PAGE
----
IN CINEMAS NOW
RUNNING TIME:113 mins
REVIEWED BY: Dr Lenera,
Upon arriving in Berlin, Dr. Martin Harris and his wire Liz go to check into a hotel. As they are entering, Martin rushes off in a cab back to the airport to retrieve his briefcase which he left there. Along the way he’S involved in a road accident and passes out. Awaking in a hospital four days later with a headache, he rushes back to the hotel, but nobody seems to know who he is, including even his wife. Not only that, but she’s accompanied by another Martin Harris! He tracks down Gina, who saved his life at the accident, but she doesn’t want to tell him what she knows, while men seem to be following him….
I’m going to admit straightaway – I loved Taken. A tough-as-nails Liam Neeson tearing around Paris as he searches for his kidnapped daughter? well, it wasn’t great cinematic art, but it was great action entertainment. Unknown seems to come with the impression that it’s more of the same, but that’s not really true. lthough it has a tough-as-nails Neeson tearing around another city, Berlin, and certainly does have action, Unknown is a rather more sober and plot-centred affair. It’s sort of a cross between Frantic and The Bourne Identity, or maybe Total Recall and Flightplan, and I’m told it’s also very similar to a short lived TV series called Nowhere Man. Therefore you could probably say it’s cobbled together from various other sources. Few movies are entirely original these days though, and lack of originality certainly doesn’t stop a film from being enjoyable. Unknown certainly is enjoyable – well, as long as you don’t expect another Taken.
We dispense with the usual slow build up and get underway almost immediately with the very sudden and quite shocking car crash which sets things in motion. When Neeson’s character Martin leaves hospital and goes back into the hotel he left, only to find nobody recognises him, there’s quite a strong feeling of dislocation and paranoia. Neeson convincingly conveys panic and despair, and things really seem to be hitting up to be a cracking thriller. After a while the action starts to come in, with some brief but effective brawls and a really good car chase. Now it’s really hard these days to come up with originality in a car chase, because almost everything’s been done before, but Unknown has a section of its chase where both care are being driven in reverse, causing much havoc in the city as they do so. Now I say this was a really good car chase, but should have been excellent. It’s not though. You know why? Because it’s cut, like so many action scenes these days, to within an inch of its life. You know what I’m talking about; shots that last one second and so many close-ups that it’s often hard to tell what’s going on. It’s one of my pet hates in current cinema and it’s a shame that director Jaume Collet-Serra, whose House Of Wax and Orphan I thought were both very well crafted genre movies and showed great promise, has to resort to this.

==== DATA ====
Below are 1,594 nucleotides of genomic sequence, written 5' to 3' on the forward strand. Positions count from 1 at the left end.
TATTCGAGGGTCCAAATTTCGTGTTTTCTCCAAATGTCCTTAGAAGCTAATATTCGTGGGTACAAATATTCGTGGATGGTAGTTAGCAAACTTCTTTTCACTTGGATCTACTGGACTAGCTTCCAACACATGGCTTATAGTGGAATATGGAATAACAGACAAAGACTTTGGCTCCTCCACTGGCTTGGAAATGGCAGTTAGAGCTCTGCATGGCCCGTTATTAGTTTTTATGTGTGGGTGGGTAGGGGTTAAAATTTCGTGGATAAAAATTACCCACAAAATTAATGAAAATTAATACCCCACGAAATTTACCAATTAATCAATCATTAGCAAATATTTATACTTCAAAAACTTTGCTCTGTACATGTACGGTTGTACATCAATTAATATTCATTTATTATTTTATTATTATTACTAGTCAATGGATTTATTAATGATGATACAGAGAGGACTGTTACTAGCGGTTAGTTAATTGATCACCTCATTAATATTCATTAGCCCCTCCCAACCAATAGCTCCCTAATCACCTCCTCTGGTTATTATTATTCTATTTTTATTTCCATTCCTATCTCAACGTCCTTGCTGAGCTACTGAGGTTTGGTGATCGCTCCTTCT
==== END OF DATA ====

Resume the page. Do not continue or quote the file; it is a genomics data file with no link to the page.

The best scene in the movie though is a dialogue scene between two supporting characters played by Frank Langella and Bruno Ganz. Ernst Jurgen, who is helping Martin, receives a visit from Rodney Cole, who’s supposedly a good guy but we immediately suspect he isn’t because he’s played by Langella. They have a lengthy conversation which reveals things about their interesting pasts, while at the same time Rodney is trying to poison Ernst, and it’s extremely well written while also being very tense in an Alfred Hitchcock-type way. Unknown was written by Oliver Butcher and Stephen Cornwell, and their script isn’t exactly one of the ilm’s better attributes. Maybe that scene was ghost written by somebody else? Unknown does weaken considerably towards the end. Things don’t make much sense and the borrowing gets too blatant; there’s even a scene where somebody’s boss tells him he was his best operative a la The Bourne Identity. Things also seem to build to a big action climax which doesn’t happen and everything resolves itself too tidily.
Collet-Serra balances the plot and the action very well and has obviously paid close attention to pacing; it’s neat perfect for this movie. One of the best things is Neeson. I absolutely love the way he’s virtually reinvented himself as a near 60-year old action hero, and he really does give the impression that he’s not one to be messed with, while also having some very human vulnerability. Of the rest of the cast Diane Kruger is extremely likeable as Gina, the illegal Eastern European immigrant, though her rather wise, know-it-all character seems a little unbelievable. Bruno Ganz’s weary private eye is such fun that he deserves his own TV show. There’s a great deal of good stuff here, and for the first three quarters at least Unknown is a cracking thriller. Now we’ve had Paris, and now Berlin, so what I would like to know is – which European city is Neeson going to rampage through next? Rome? London? Bognor Regis?